The afternoon began normally at St. Sebastian's junction on 11th October. About 2.00 p.m schools were about to close, and an old lady, as was her wont, had taken her place at the junction to sell Jumbo (Naval) fruit to the children on their way home. Two soldiers who regularly passed that way on bicycles, stopped as a matter of habit, to buy Naval fruit from the lady and chat to her - a fatal habit as it turned out. On this day two LTTE cadre sneaked up to the soldiers, shot them unawares and vanished through the convent and then through the hospital premises, jumping over fences, and through the open space with bushes that lie between the Thalvupadu and Talaimannar roads. These two roads had check points. But the space in between was uncovered.
As the schools closed, people became aware of the incident. While the bodies lay on the road, the children rushed home and civilians vacated the area. Others coming into the area and many expecting the army at any time, went into nearby houses. The bodies were discovered later by policemen who passed that way, and the army, camped near the market area 3/4 mile away, were informed. [Top]
The army arrived at 2.30 p.m, by which time the area was largely deserted. Surprisingly, given the sensitive nature of the situation, no officer of rank was seen among the party. The senior-most officer was probably a junior(second) lieutenant - no insignia of rank was seen on his uniform. Witnesses said that some of the men were stone drunk. On seeing the bodies, the men went berserk and opened fire at random.
One group went towards the hospital, entered houses, pulled men out and beat them with gun butts and kicked them with boots. About five men were warded with serious head injuries. Another group went to Panamkattikodu, a fishing village that had suffered most during all the troubles. Again houses were entered into and people were assaulted. A fisherman woke up to find a gun barrel pointed at him. He grabbed the gun barrel and pushed the soldier away. More soldiers came in and the man was beaten and kicked as he protected his head with his hands.
Soldiers went about the area shouting filth in Sinhalese, breaking windows
and demanding that the inmates come out. Those who came out were assaulted,
abused and kicked. In the house of a bank official, Michael, several women were
cowering inside, and were afraid to come out when the soldiers called. The soldiers
fired into the house nearly missing the women. The women screamed that they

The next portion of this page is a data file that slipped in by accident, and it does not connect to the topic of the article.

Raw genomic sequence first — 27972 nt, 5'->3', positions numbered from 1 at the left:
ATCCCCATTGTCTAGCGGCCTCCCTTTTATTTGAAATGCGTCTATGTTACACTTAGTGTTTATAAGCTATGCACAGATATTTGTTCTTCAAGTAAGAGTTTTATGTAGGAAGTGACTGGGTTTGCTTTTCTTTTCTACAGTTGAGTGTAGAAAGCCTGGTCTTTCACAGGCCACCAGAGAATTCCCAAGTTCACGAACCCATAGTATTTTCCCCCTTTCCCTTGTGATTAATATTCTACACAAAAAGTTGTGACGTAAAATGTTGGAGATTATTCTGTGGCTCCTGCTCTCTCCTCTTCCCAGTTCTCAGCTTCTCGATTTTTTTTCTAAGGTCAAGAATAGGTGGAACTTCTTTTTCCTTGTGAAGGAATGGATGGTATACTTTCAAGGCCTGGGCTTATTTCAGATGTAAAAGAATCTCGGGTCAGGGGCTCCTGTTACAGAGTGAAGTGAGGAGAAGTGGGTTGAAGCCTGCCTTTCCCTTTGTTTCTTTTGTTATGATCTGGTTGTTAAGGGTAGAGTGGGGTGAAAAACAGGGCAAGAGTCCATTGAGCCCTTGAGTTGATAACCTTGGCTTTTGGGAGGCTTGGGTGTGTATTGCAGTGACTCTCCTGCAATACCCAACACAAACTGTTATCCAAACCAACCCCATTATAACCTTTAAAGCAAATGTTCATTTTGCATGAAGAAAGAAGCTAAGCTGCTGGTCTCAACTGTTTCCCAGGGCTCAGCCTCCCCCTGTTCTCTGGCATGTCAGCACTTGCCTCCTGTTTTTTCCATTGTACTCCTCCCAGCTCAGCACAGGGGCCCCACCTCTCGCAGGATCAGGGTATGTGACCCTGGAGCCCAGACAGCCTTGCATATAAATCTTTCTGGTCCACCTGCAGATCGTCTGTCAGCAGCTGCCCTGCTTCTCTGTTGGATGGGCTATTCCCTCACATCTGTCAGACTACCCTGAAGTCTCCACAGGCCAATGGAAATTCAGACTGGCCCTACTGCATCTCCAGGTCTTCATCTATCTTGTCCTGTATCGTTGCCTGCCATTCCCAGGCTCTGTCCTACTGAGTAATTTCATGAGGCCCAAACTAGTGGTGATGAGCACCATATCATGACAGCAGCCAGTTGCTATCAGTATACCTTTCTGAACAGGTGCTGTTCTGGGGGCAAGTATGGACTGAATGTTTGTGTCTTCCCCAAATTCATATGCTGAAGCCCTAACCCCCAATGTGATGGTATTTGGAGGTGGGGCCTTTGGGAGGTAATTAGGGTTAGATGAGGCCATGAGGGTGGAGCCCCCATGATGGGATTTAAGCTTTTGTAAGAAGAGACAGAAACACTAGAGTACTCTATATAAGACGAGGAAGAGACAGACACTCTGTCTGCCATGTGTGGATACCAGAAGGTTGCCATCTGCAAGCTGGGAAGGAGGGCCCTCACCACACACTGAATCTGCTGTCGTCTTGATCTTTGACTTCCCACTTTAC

had been afraid to come out. The soldiers went away. Probably for similar reasons
a grenade was fired from a launcher into the house of the vice - principal of
the Convent Girls' School. Police commandos at the BMC sentry point also went
berserk, going into houses and assaulting people.
Cyril Ranjith was a Sinhalese married in Mannar and long time resident there. As soldiers moved down Convent Road they first entered the house of a bank employee. Only his ten year old son and another boy who had taken shelter there were at home. The soldiers were about to shoot the two when the junior officer came along, grabbed the gun, turned it away and `requested' the men to move on. In another house they found a nine year old boy with the mother. The boy was kicked and assaulted and still carries a boot mark on his abdomen.
A few yards down one group of soldiers entered the house of Cyril Master. An elderly shop keeper and an old lady had taken shelter in his house. He hid them behind and stayed in the hall after assuring them that they would be safe. The soldiers asked for his name and went away. Another group that was behind came in, shot him in the face and went away. The bullet went through the neck and shoulder, leaving Cyril Master dead in a pool of blood. [Top]
There was no strategy or plan behind the actions of the soldiers. The junior officer was not giving any orders, and no one was directing them. All the officer did was to go behind the men and cajole them to move on, but not with any particular end in view.
The Brigadier arrived from Thallady with a group of officers about 20 minutes later. He walked down the road behind a group of men and apparently turned back upon being told of Cyril Master's murder. He asked the officers to recall the men, and was overheard telling another officer, "The Tigers are somewhere else and see where these fellows are looking!"
People recalled that the Indian Army (IPKF) had a drill to surround an area within a few minutes - day or night - if an incident took place. By comparison tthe Sri Lankan army had no plan or strategy to tackle even a routine military contingency. [Top]
The civilians were called out to St. Sebastians and kept for two hours for an identity check. Since the Brigadier could not speak Tamil, the people were addressed by Jamaldeen, HQI, Police. He told them that the Tigers had done something extremely despicable as shooting men at a holy place. The people, he said were innocent, though some concealed information about Tiger activities in the area. He then apologised for `inconveniences'(sic) the people underwent as a result of the incident.
That evening soldiers and policemen closely, but politely, questioned the old
man who had sheltered at Cyril Master's until the old man said that he did not
know who killed his friend. The coroner's report merely stated that the death
had been due to a bullet injury. The matter was effectively hushed up, with
all the incompetence and dastardliness. [Top]
The event was about the worst shock the townsfolk received in the wake of promised peace and normality. Relations between the forces and the people had been generally good. It had become normal for many people to teach their children to speak of Police Mama (Uncle) and Army Mama. After this experience children were once shivering at the sight of uniformed personnel. Abuse shouted in the Sinhalese language would have also left unpleasant impressions. The situation outwardly returned to normal quickly. This is partly attributed to the feeling of discomfort among soldiers that they had managed to shoot dead the only Sinhalese living in Mannar.